Innovative Artist Housing will be Part of KC Neighborhood Revival

By Lynn Horsley | | December 27, 2016

DRAW Architecture + Urban Design
Rendering of Pendleton ArtsBlock, which will take up a block of Independence Avenue between Park Avenue and Olive Street. There will be spaces for families and for artists, and the first floor will have common spaces for artists to work in.

Kansas City artists being priced out of the gentrifying Crossroads and West Bottoms districts could find a more affordable option in 2018, with a project aimed at making the historic Northeast a new arts hub.

The so-called Pendleton ArtsBlock will be developed on Independence Avenue by Illinois-based Brinshore and will be modeled on Brinshore’s successful Dorchester artist-centered residential community in Chicago.

It’s dubbed an “arts block” because the 38-unit building will span an entire block from Park Avenue to Olive Street. The multistory building will house artists as well as families, but the first floor will have common spaces for artists to work in, as well as retail spaces to promote the business of art.

“All of the 38 units were designed with artists in mind, with input from the artist community,” Brinshore CEO David Brint said, adding that open floor plans will provide attractive and functional live/work spaces for artist residents.

“The Independence Avenue corridor is a fascinating opportunity for commercial development,” said Renée Cinderhouse, a historic Northeast resident, sculptor and installation artist who helped advise Brinshore on apartment designs that would serve as both homes and artist work studios.

Cinderhouse moved in 2008 from the West Bottoms to a Pendleton Heights home, along with a growing number of artists attracted to the ethnically rich and more affordable Independence Avenue neighborhoods. But the area still struggles with blight, crime and underdevelopment, so Cinderhouse and others see the arts as a potential catalyst for progress.

The ArtsBlock is just one of three crucial residential projects east of downtown that received tax credit approval in early December from the Missouri Housing Development Commission. All three buildings — the ArtsBlock, plus a townhome project and an apartment building — will together have 117 units. Construction should start next summer and take about a year.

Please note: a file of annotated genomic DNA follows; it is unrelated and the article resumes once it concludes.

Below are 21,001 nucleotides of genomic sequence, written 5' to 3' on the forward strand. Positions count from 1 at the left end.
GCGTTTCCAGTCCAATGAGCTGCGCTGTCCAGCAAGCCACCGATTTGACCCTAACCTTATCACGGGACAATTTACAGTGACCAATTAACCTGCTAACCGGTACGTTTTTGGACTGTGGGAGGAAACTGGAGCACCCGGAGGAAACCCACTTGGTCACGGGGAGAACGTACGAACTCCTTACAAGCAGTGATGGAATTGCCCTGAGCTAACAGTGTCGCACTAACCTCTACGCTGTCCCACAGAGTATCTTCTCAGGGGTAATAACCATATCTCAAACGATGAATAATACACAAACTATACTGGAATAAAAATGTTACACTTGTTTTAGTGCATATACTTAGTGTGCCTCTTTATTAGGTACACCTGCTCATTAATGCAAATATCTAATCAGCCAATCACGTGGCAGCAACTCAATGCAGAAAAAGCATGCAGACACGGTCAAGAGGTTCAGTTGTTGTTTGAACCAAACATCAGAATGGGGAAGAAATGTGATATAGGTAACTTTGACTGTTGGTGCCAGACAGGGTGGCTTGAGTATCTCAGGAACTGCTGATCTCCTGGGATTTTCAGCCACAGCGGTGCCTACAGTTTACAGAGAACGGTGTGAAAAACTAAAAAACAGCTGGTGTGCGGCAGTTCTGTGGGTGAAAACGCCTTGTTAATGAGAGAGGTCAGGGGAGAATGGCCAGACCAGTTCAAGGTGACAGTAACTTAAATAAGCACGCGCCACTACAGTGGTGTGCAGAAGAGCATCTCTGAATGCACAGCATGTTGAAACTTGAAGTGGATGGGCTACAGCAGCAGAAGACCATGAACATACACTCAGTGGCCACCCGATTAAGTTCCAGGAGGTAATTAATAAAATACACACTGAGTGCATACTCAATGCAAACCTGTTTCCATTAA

That will help provide replacement housing for residents of the outdated Chouteau Courts low-income housing complex just northwest of Independence Avenue and the Paseo.

A third of the units are for Chouteau Courts residents, but a third will be affordable housing for other tenants, and a third will be market rate, creating a mixed-income community.

Part of the funding will come from a highly competitive $30 million federal housing grant that the Kansas City Housing Authority and Kansas City municipal government were awarded in September 2015. The grant was designed not just to replace Chouteau Courts but also to transform the surrounding area in what’s now being dubbed the Paseo Gateway district.

“We were super excited to get the (tax credit) news,” said Jessica Ray, president of the Pendleton Heights Neighborhood Association, which will have the ArtsBlock building in its boundaries. “We think this project will do amazing things for the neighborhood.”

The artist housing idea grew out of suggestions from Ray, Cinderhouse and other Pendleton Heights residents in Northeast Kansas City.

Brint said neighbors wanted an arts emphasis, which led Brinshore to adopt a concept it had already used in 2014 for Dorchester, a collaboration that renovated a vacant, downtrodden public housing project in Chicago.

Dorchester is a 32-unit, mixed-income rental development, with seven artists living there and multiple other tenants and families. The programming connects practicing artist volunteers with residents and provides a dance center that’s the focal point for a burgeoning arts district.

The mix of tenants from different economic levels “works better than we anticipated,” said Jon Veal, communications and outreach assistant with the Rebuild Foundation, which provides the arts programming for Dorchester.

The boarded-up housing project had squatters and was nicknamed “the murder pocket” before it was completely renovated in 2014, Veal said.

“We’ve seen a complete turnaround,” he said. “We really believe that artists change the world.”

Ray said the historic Northeast and its artists requested something innovative and decided the Dorchester model met that bill for the new ArtsBlock.

“It’ll be a really creative place and a cool opportunity for kids who live there,” she said.

One creative partner in the concept will be Kansas City’s Charlotte Street Foundation, which nurtures and cultivates area artists.

Charlotte Street Foundation executive/artistic director Amy Kligman emphasizes that the ArtsBlock concept is still in its early stages, and much more planning needs to occur.

“One of the parts that’s pretty critical is working with individuals in the neighborhood to develop the appropriate answer for what will be happening in the arts space, retail spaces,” she said. “We don’t want people to say we’re presupposing the answer.”

Kligman agreed that, as other parts of downtown mature and get more expensive, the historic Northeast could be attractive to artists, especially…

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